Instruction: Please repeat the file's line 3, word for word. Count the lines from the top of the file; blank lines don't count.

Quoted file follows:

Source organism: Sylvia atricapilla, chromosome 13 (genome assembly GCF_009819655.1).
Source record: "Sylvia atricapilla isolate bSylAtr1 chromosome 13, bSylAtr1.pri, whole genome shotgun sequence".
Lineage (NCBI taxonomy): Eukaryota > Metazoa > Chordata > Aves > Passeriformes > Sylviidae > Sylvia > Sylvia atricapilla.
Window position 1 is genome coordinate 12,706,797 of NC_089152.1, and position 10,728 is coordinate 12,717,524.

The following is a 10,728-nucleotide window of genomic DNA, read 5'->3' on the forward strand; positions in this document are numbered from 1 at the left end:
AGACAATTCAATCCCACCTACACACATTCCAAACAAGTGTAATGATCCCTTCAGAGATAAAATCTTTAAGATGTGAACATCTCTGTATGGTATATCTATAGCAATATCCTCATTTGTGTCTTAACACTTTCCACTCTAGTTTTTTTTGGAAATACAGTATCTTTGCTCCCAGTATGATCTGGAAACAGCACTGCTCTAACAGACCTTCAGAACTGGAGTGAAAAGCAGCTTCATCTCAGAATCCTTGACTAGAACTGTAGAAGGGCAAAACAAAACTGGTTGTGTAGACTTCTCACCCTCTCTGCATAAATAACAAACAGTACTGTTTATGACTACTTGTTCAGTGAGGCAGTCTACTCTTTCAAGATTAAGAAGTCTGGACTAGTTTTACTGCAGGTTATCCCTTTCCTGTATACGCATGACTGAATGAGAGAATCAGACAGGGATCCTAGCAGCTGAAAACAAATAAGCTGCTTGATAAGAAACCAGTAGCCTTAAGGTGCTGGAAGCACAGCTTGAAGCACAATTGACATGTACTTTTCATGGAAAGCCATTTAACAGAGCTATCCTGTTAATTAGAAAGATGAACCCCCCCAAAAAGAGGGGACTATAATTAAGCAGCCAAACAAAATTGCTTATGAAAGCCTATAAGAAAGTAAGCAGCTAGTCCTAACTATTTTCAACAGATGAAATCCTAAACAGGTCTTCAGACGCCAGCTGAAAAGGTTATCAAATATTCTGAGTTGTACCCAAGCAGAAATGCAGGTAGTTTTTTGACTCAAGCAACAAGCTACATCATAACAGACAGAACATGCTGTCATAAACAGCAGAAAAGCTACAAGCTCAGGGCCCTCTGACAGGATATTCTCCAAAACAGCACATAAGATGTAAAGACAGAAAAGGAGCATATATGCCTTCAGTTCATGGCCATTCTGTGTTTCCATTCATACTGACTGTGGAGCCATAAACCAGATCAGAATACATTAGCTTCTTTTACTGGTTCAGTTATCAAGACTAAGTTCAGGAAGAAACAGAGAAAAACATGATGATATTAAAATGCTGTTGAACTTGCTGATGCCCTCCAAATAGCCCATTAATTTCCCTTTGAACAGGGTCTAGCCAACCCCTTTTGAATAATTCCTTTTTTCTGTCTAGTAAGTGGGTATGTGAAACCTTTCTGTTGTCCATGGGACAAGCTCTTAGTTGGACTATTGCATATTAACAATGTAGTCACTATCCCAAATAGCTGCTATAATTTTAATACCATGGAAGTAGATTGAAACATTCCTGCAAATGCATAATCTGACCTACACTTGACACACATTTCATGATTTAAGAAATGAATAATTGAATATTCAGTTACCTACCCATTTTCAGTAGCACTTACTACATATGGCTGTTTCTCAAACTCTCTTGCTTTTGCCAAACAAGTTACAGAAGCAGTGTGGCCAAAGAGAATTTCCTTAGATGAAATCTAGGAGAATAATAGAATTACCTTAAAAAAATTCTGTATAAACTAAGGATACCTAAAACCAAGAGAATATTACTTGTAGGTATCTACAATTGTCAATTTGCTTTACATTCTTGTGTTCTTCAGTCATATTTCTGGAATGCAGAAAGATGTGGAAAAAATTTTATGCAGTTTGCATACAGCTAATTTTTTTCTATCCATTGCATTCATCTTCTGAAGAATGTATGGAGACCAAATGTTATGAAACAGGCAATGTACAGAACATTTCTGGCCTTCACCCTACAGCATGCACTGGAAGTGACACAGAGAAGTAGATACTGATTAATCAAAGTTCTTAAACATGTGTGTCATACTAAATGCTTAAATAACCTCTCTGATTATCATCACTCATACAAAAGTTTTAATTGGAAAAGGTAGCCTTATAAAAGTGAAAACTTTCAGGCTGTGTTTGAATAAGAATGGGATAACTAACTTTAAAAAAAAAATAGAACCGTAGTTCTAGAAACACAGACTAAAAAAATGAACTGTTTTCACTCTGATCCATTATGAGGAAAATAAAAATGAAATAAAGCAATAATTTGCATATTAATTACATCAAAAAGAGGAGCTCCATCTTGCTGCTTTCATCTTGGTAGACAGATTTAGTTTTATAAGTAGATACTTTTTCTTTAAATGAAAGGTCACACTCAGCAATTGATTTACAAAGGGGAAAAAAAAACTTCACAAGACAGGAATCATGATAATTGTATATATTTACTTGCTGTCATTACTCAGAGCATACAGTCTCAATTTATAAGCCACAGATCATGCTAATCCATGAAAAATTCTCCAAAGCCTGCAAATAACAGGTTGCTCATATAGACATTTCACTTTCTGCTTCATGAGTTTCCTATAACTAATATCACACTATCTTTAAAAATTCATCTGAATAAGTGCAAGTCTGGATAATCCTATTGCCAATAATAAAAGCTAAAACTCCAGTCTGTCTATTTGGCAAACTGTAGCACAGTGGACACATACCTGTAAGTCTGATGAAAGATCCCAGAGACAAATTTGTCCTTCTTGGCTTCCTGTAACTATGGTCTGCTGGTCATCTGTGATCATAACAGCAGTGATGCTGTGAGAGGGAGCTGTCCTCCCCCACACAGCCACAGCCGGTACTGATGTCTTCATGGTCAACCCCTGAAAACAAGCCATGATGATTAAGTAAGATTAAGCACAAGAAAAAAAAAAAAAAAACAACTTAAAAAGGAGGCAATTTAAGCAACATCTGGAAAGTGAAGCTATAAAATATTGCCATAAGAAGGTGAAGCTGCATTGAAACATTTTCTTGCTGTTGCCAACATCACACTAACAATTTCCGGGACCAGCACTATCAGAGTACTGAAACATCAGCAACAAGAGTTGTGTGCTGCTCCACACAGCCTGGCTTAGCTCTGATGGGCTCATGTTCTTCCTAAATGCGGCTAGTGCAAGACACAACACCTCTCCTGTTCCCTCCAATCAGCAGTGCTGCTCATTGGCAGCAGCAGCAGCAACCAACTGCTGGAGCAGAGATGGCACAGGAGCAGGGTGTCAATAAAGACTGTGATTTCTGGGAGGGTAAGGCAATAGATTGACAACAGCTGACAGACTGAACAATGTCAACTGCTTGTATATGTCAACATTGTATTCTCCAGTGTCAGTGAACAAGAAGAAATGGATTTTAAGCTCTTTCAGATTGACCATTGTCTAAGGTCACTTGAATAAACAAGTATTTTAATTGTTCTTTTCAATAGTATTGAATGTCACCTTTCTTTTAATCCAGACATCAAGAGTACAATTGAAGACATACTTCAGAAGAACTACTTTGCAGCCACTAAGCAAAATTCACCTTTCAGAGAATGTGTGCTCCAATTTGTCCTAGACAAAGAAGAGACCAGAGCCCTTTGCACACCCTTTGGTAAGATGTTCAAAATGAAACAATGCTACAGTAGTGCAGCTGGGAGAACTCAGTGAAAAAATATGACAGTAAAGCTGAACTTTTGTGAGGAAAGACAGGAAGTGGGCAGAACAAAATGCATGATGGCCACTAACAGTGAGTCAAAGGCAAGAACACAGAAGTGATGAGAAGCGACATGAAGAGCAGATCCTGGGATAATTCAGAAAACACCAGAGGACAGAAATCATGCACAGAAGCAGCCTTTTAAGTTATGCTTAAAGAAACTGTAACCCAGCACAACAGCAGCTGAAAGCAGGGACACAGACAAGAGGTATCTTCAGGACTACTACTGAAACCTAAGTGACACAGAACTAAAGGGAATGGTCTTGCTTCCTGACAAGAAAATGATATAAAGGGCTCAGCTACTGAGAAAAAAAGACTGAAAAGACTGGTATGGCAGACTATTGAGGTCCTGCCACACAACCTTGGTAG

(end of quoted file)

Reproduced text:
Lineage (NCBI taxonomy): Eukaryota > Metazoa > Chordata > Aves > Passeriformes > Sylviidae > Sylvia > Sylvia atricapilla.